Thursday, 11 March 2010


A slightly odd meal today. I'd got a mixture of leftovers and shortages to make things challenging, so I had to think on my feet whilst shopping.

The other day I mentioned January's tomato shortage and the hell thereof. Well, the devil heard me: CJBS is craving cream of tomato soup, but the shelves were bare of tomatoes (there were bruised Israeli and Spanish tomatoes, but there's a war on, so they're out). There was also no evaporated milk, my favourite points spend. And his second crave, garlic pizza bread, failed epically due to there being no garlic and no pizza bread or dough.

Meanwhile, I had leftover mashed potato, having made about 3 pounds of the stuff yesterday. But we managed to eat about 2 and half pounds of mash, leaving not very much at all. So my thought of a doing something exciting with it faded away immediately.

But there was an upside. I'm such a fat miser, er, a miser when it comes to fat, I had stretched a week of butter to three weeks without even realising. So I've got lots and lots of butter suddenly (and my waste of dripping on failed Yorkshire pudding yesterday now feels better). Then I discovered a garlic bulb moldering in the back of the fridge: I don't usually go near the back of the fridge, preferring instead to just send the entire appliance to Porton Down every couple of years and asking them to help themselves to anything promising.

Excess butter and a stray garlic bulb plus some pitta bread equals homemade garlic bread. I melted a lot of butter in a pan, then added a lot of crushed garlic. Before the garlic browned, I took it off the heat and pressed each pitta into the fat. The result will be baked before I serve the meal: instant garlic bread.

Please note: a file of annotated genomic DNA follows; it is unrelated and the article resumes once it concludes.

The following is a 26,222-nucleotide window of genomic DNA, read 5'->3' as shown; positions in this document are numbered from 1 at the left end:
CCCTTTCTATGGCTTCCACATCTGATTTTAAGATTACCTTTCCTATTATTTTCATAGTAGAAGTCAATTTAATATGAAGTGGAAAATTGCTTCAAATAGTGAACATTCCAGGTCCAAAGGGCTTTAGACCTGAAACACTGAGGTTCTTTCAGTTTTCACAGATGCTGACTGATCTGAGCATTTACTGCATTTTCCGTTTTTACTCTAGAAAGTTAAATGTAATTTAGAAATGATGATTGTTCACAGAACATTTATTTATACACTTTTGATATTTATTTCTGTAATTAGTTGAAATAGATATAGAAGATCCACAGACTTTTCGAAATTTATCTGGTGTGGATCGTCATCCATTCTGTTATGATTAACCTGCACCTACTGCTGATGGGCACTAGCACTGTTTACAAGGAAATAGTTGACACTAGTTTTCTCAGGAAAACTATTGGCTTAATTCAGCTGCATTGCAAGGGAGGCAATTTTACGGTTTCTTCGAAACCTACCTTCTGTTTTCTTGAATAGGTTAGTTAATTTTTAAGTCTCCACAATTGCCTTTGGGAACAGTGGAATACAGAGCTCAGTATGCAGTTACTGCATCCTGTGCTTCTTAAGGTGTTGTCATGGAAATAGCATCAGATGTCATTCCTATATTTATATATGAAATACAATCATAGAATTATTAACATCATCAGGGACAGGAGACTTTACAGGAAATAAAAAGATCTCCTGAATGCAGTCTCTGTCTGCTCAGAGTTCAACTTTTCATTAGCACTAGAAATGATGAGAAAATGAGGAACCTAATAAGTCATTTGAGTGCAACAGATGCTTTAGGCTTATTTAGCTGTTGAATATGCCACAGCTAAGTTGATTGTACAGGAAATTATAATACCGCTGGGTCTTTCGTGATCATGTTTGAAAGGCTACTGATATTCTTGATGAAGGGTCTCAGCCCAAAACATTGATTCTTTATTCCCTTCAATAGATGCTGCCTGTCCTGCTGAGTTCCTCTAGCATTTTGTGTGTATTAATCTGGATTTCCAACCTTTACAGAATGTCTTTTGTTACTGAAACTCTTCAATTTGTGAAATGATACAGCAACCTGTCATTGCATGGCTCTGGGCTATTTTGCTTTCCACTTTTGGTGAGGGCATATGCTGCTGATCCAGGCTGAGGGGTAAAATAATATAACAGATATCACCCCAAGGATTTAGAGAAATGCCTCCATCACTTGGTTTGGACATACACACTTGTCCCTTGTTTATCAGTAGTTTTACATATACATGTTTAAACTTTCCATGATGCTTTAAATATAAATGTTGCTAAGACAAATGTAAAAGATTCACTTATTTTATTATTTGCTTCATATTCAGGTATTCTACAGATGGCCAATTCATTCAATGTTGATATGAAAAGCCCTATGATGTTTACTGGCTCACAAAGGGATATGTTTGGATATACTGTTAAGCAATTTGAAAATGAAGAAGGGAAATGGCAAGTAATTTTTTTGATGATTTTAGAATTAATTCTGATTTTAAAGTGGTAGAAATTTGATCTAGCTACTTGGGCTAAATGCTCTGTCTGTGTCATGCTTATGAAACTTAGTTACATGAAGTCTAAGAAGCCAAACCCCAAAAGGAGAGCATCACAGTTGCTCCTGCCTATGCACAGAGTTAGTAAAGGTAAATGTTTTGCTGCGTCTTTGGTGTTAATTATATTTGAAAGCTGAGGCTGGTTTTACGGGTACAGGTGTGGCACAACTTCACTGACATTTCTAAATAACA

Meanwhile, the soup plan was switched to mushroom soup. Now, mushrooms are an odd thing: you'd think them useful in rationing, given that they're savoury and bulking and easily fill in for meat. But Patten is silent on mushrooms. Did Britons of the 1940s not eat them? Or were they not farmed - did you have to gather them yourself and thus risk instant and painful death? Whatever, mushrooms are not something wartime recipes seem to consider.

Perhaps the mushroom soup is therefore an anachronism. But it's worthwhile. I've said this before: mushroom soup is lovely, but very very easily done wrong. To prevent that, it requires dried mushrooms (or mushroom ketchup) to get the flavour right. I made a stock from dried mushrooms, a pint boiling water and a teaspoon of cumin, left to stand for an hour. The soup is then an onion roux, made up with milk, vegetable stock and white wine - the latter a real treat in wartime - plus the mushroom stock.

So that leaves the mashed potato. I'm not prepared to waste cheese rations on it. I'm a cheese miser, too. But I did have cottage cheese and half an onion. Combine the lot with some butter and bake. That should be a useful "champ" type thing, but with cottage cheese. I'll see how that turns out.

1 comment:

Michelle said...

Garlic bread, yum! Now that you mention it, I don't see mushrooms listed in the state-side WWII recipes I've been reviewing. Odd...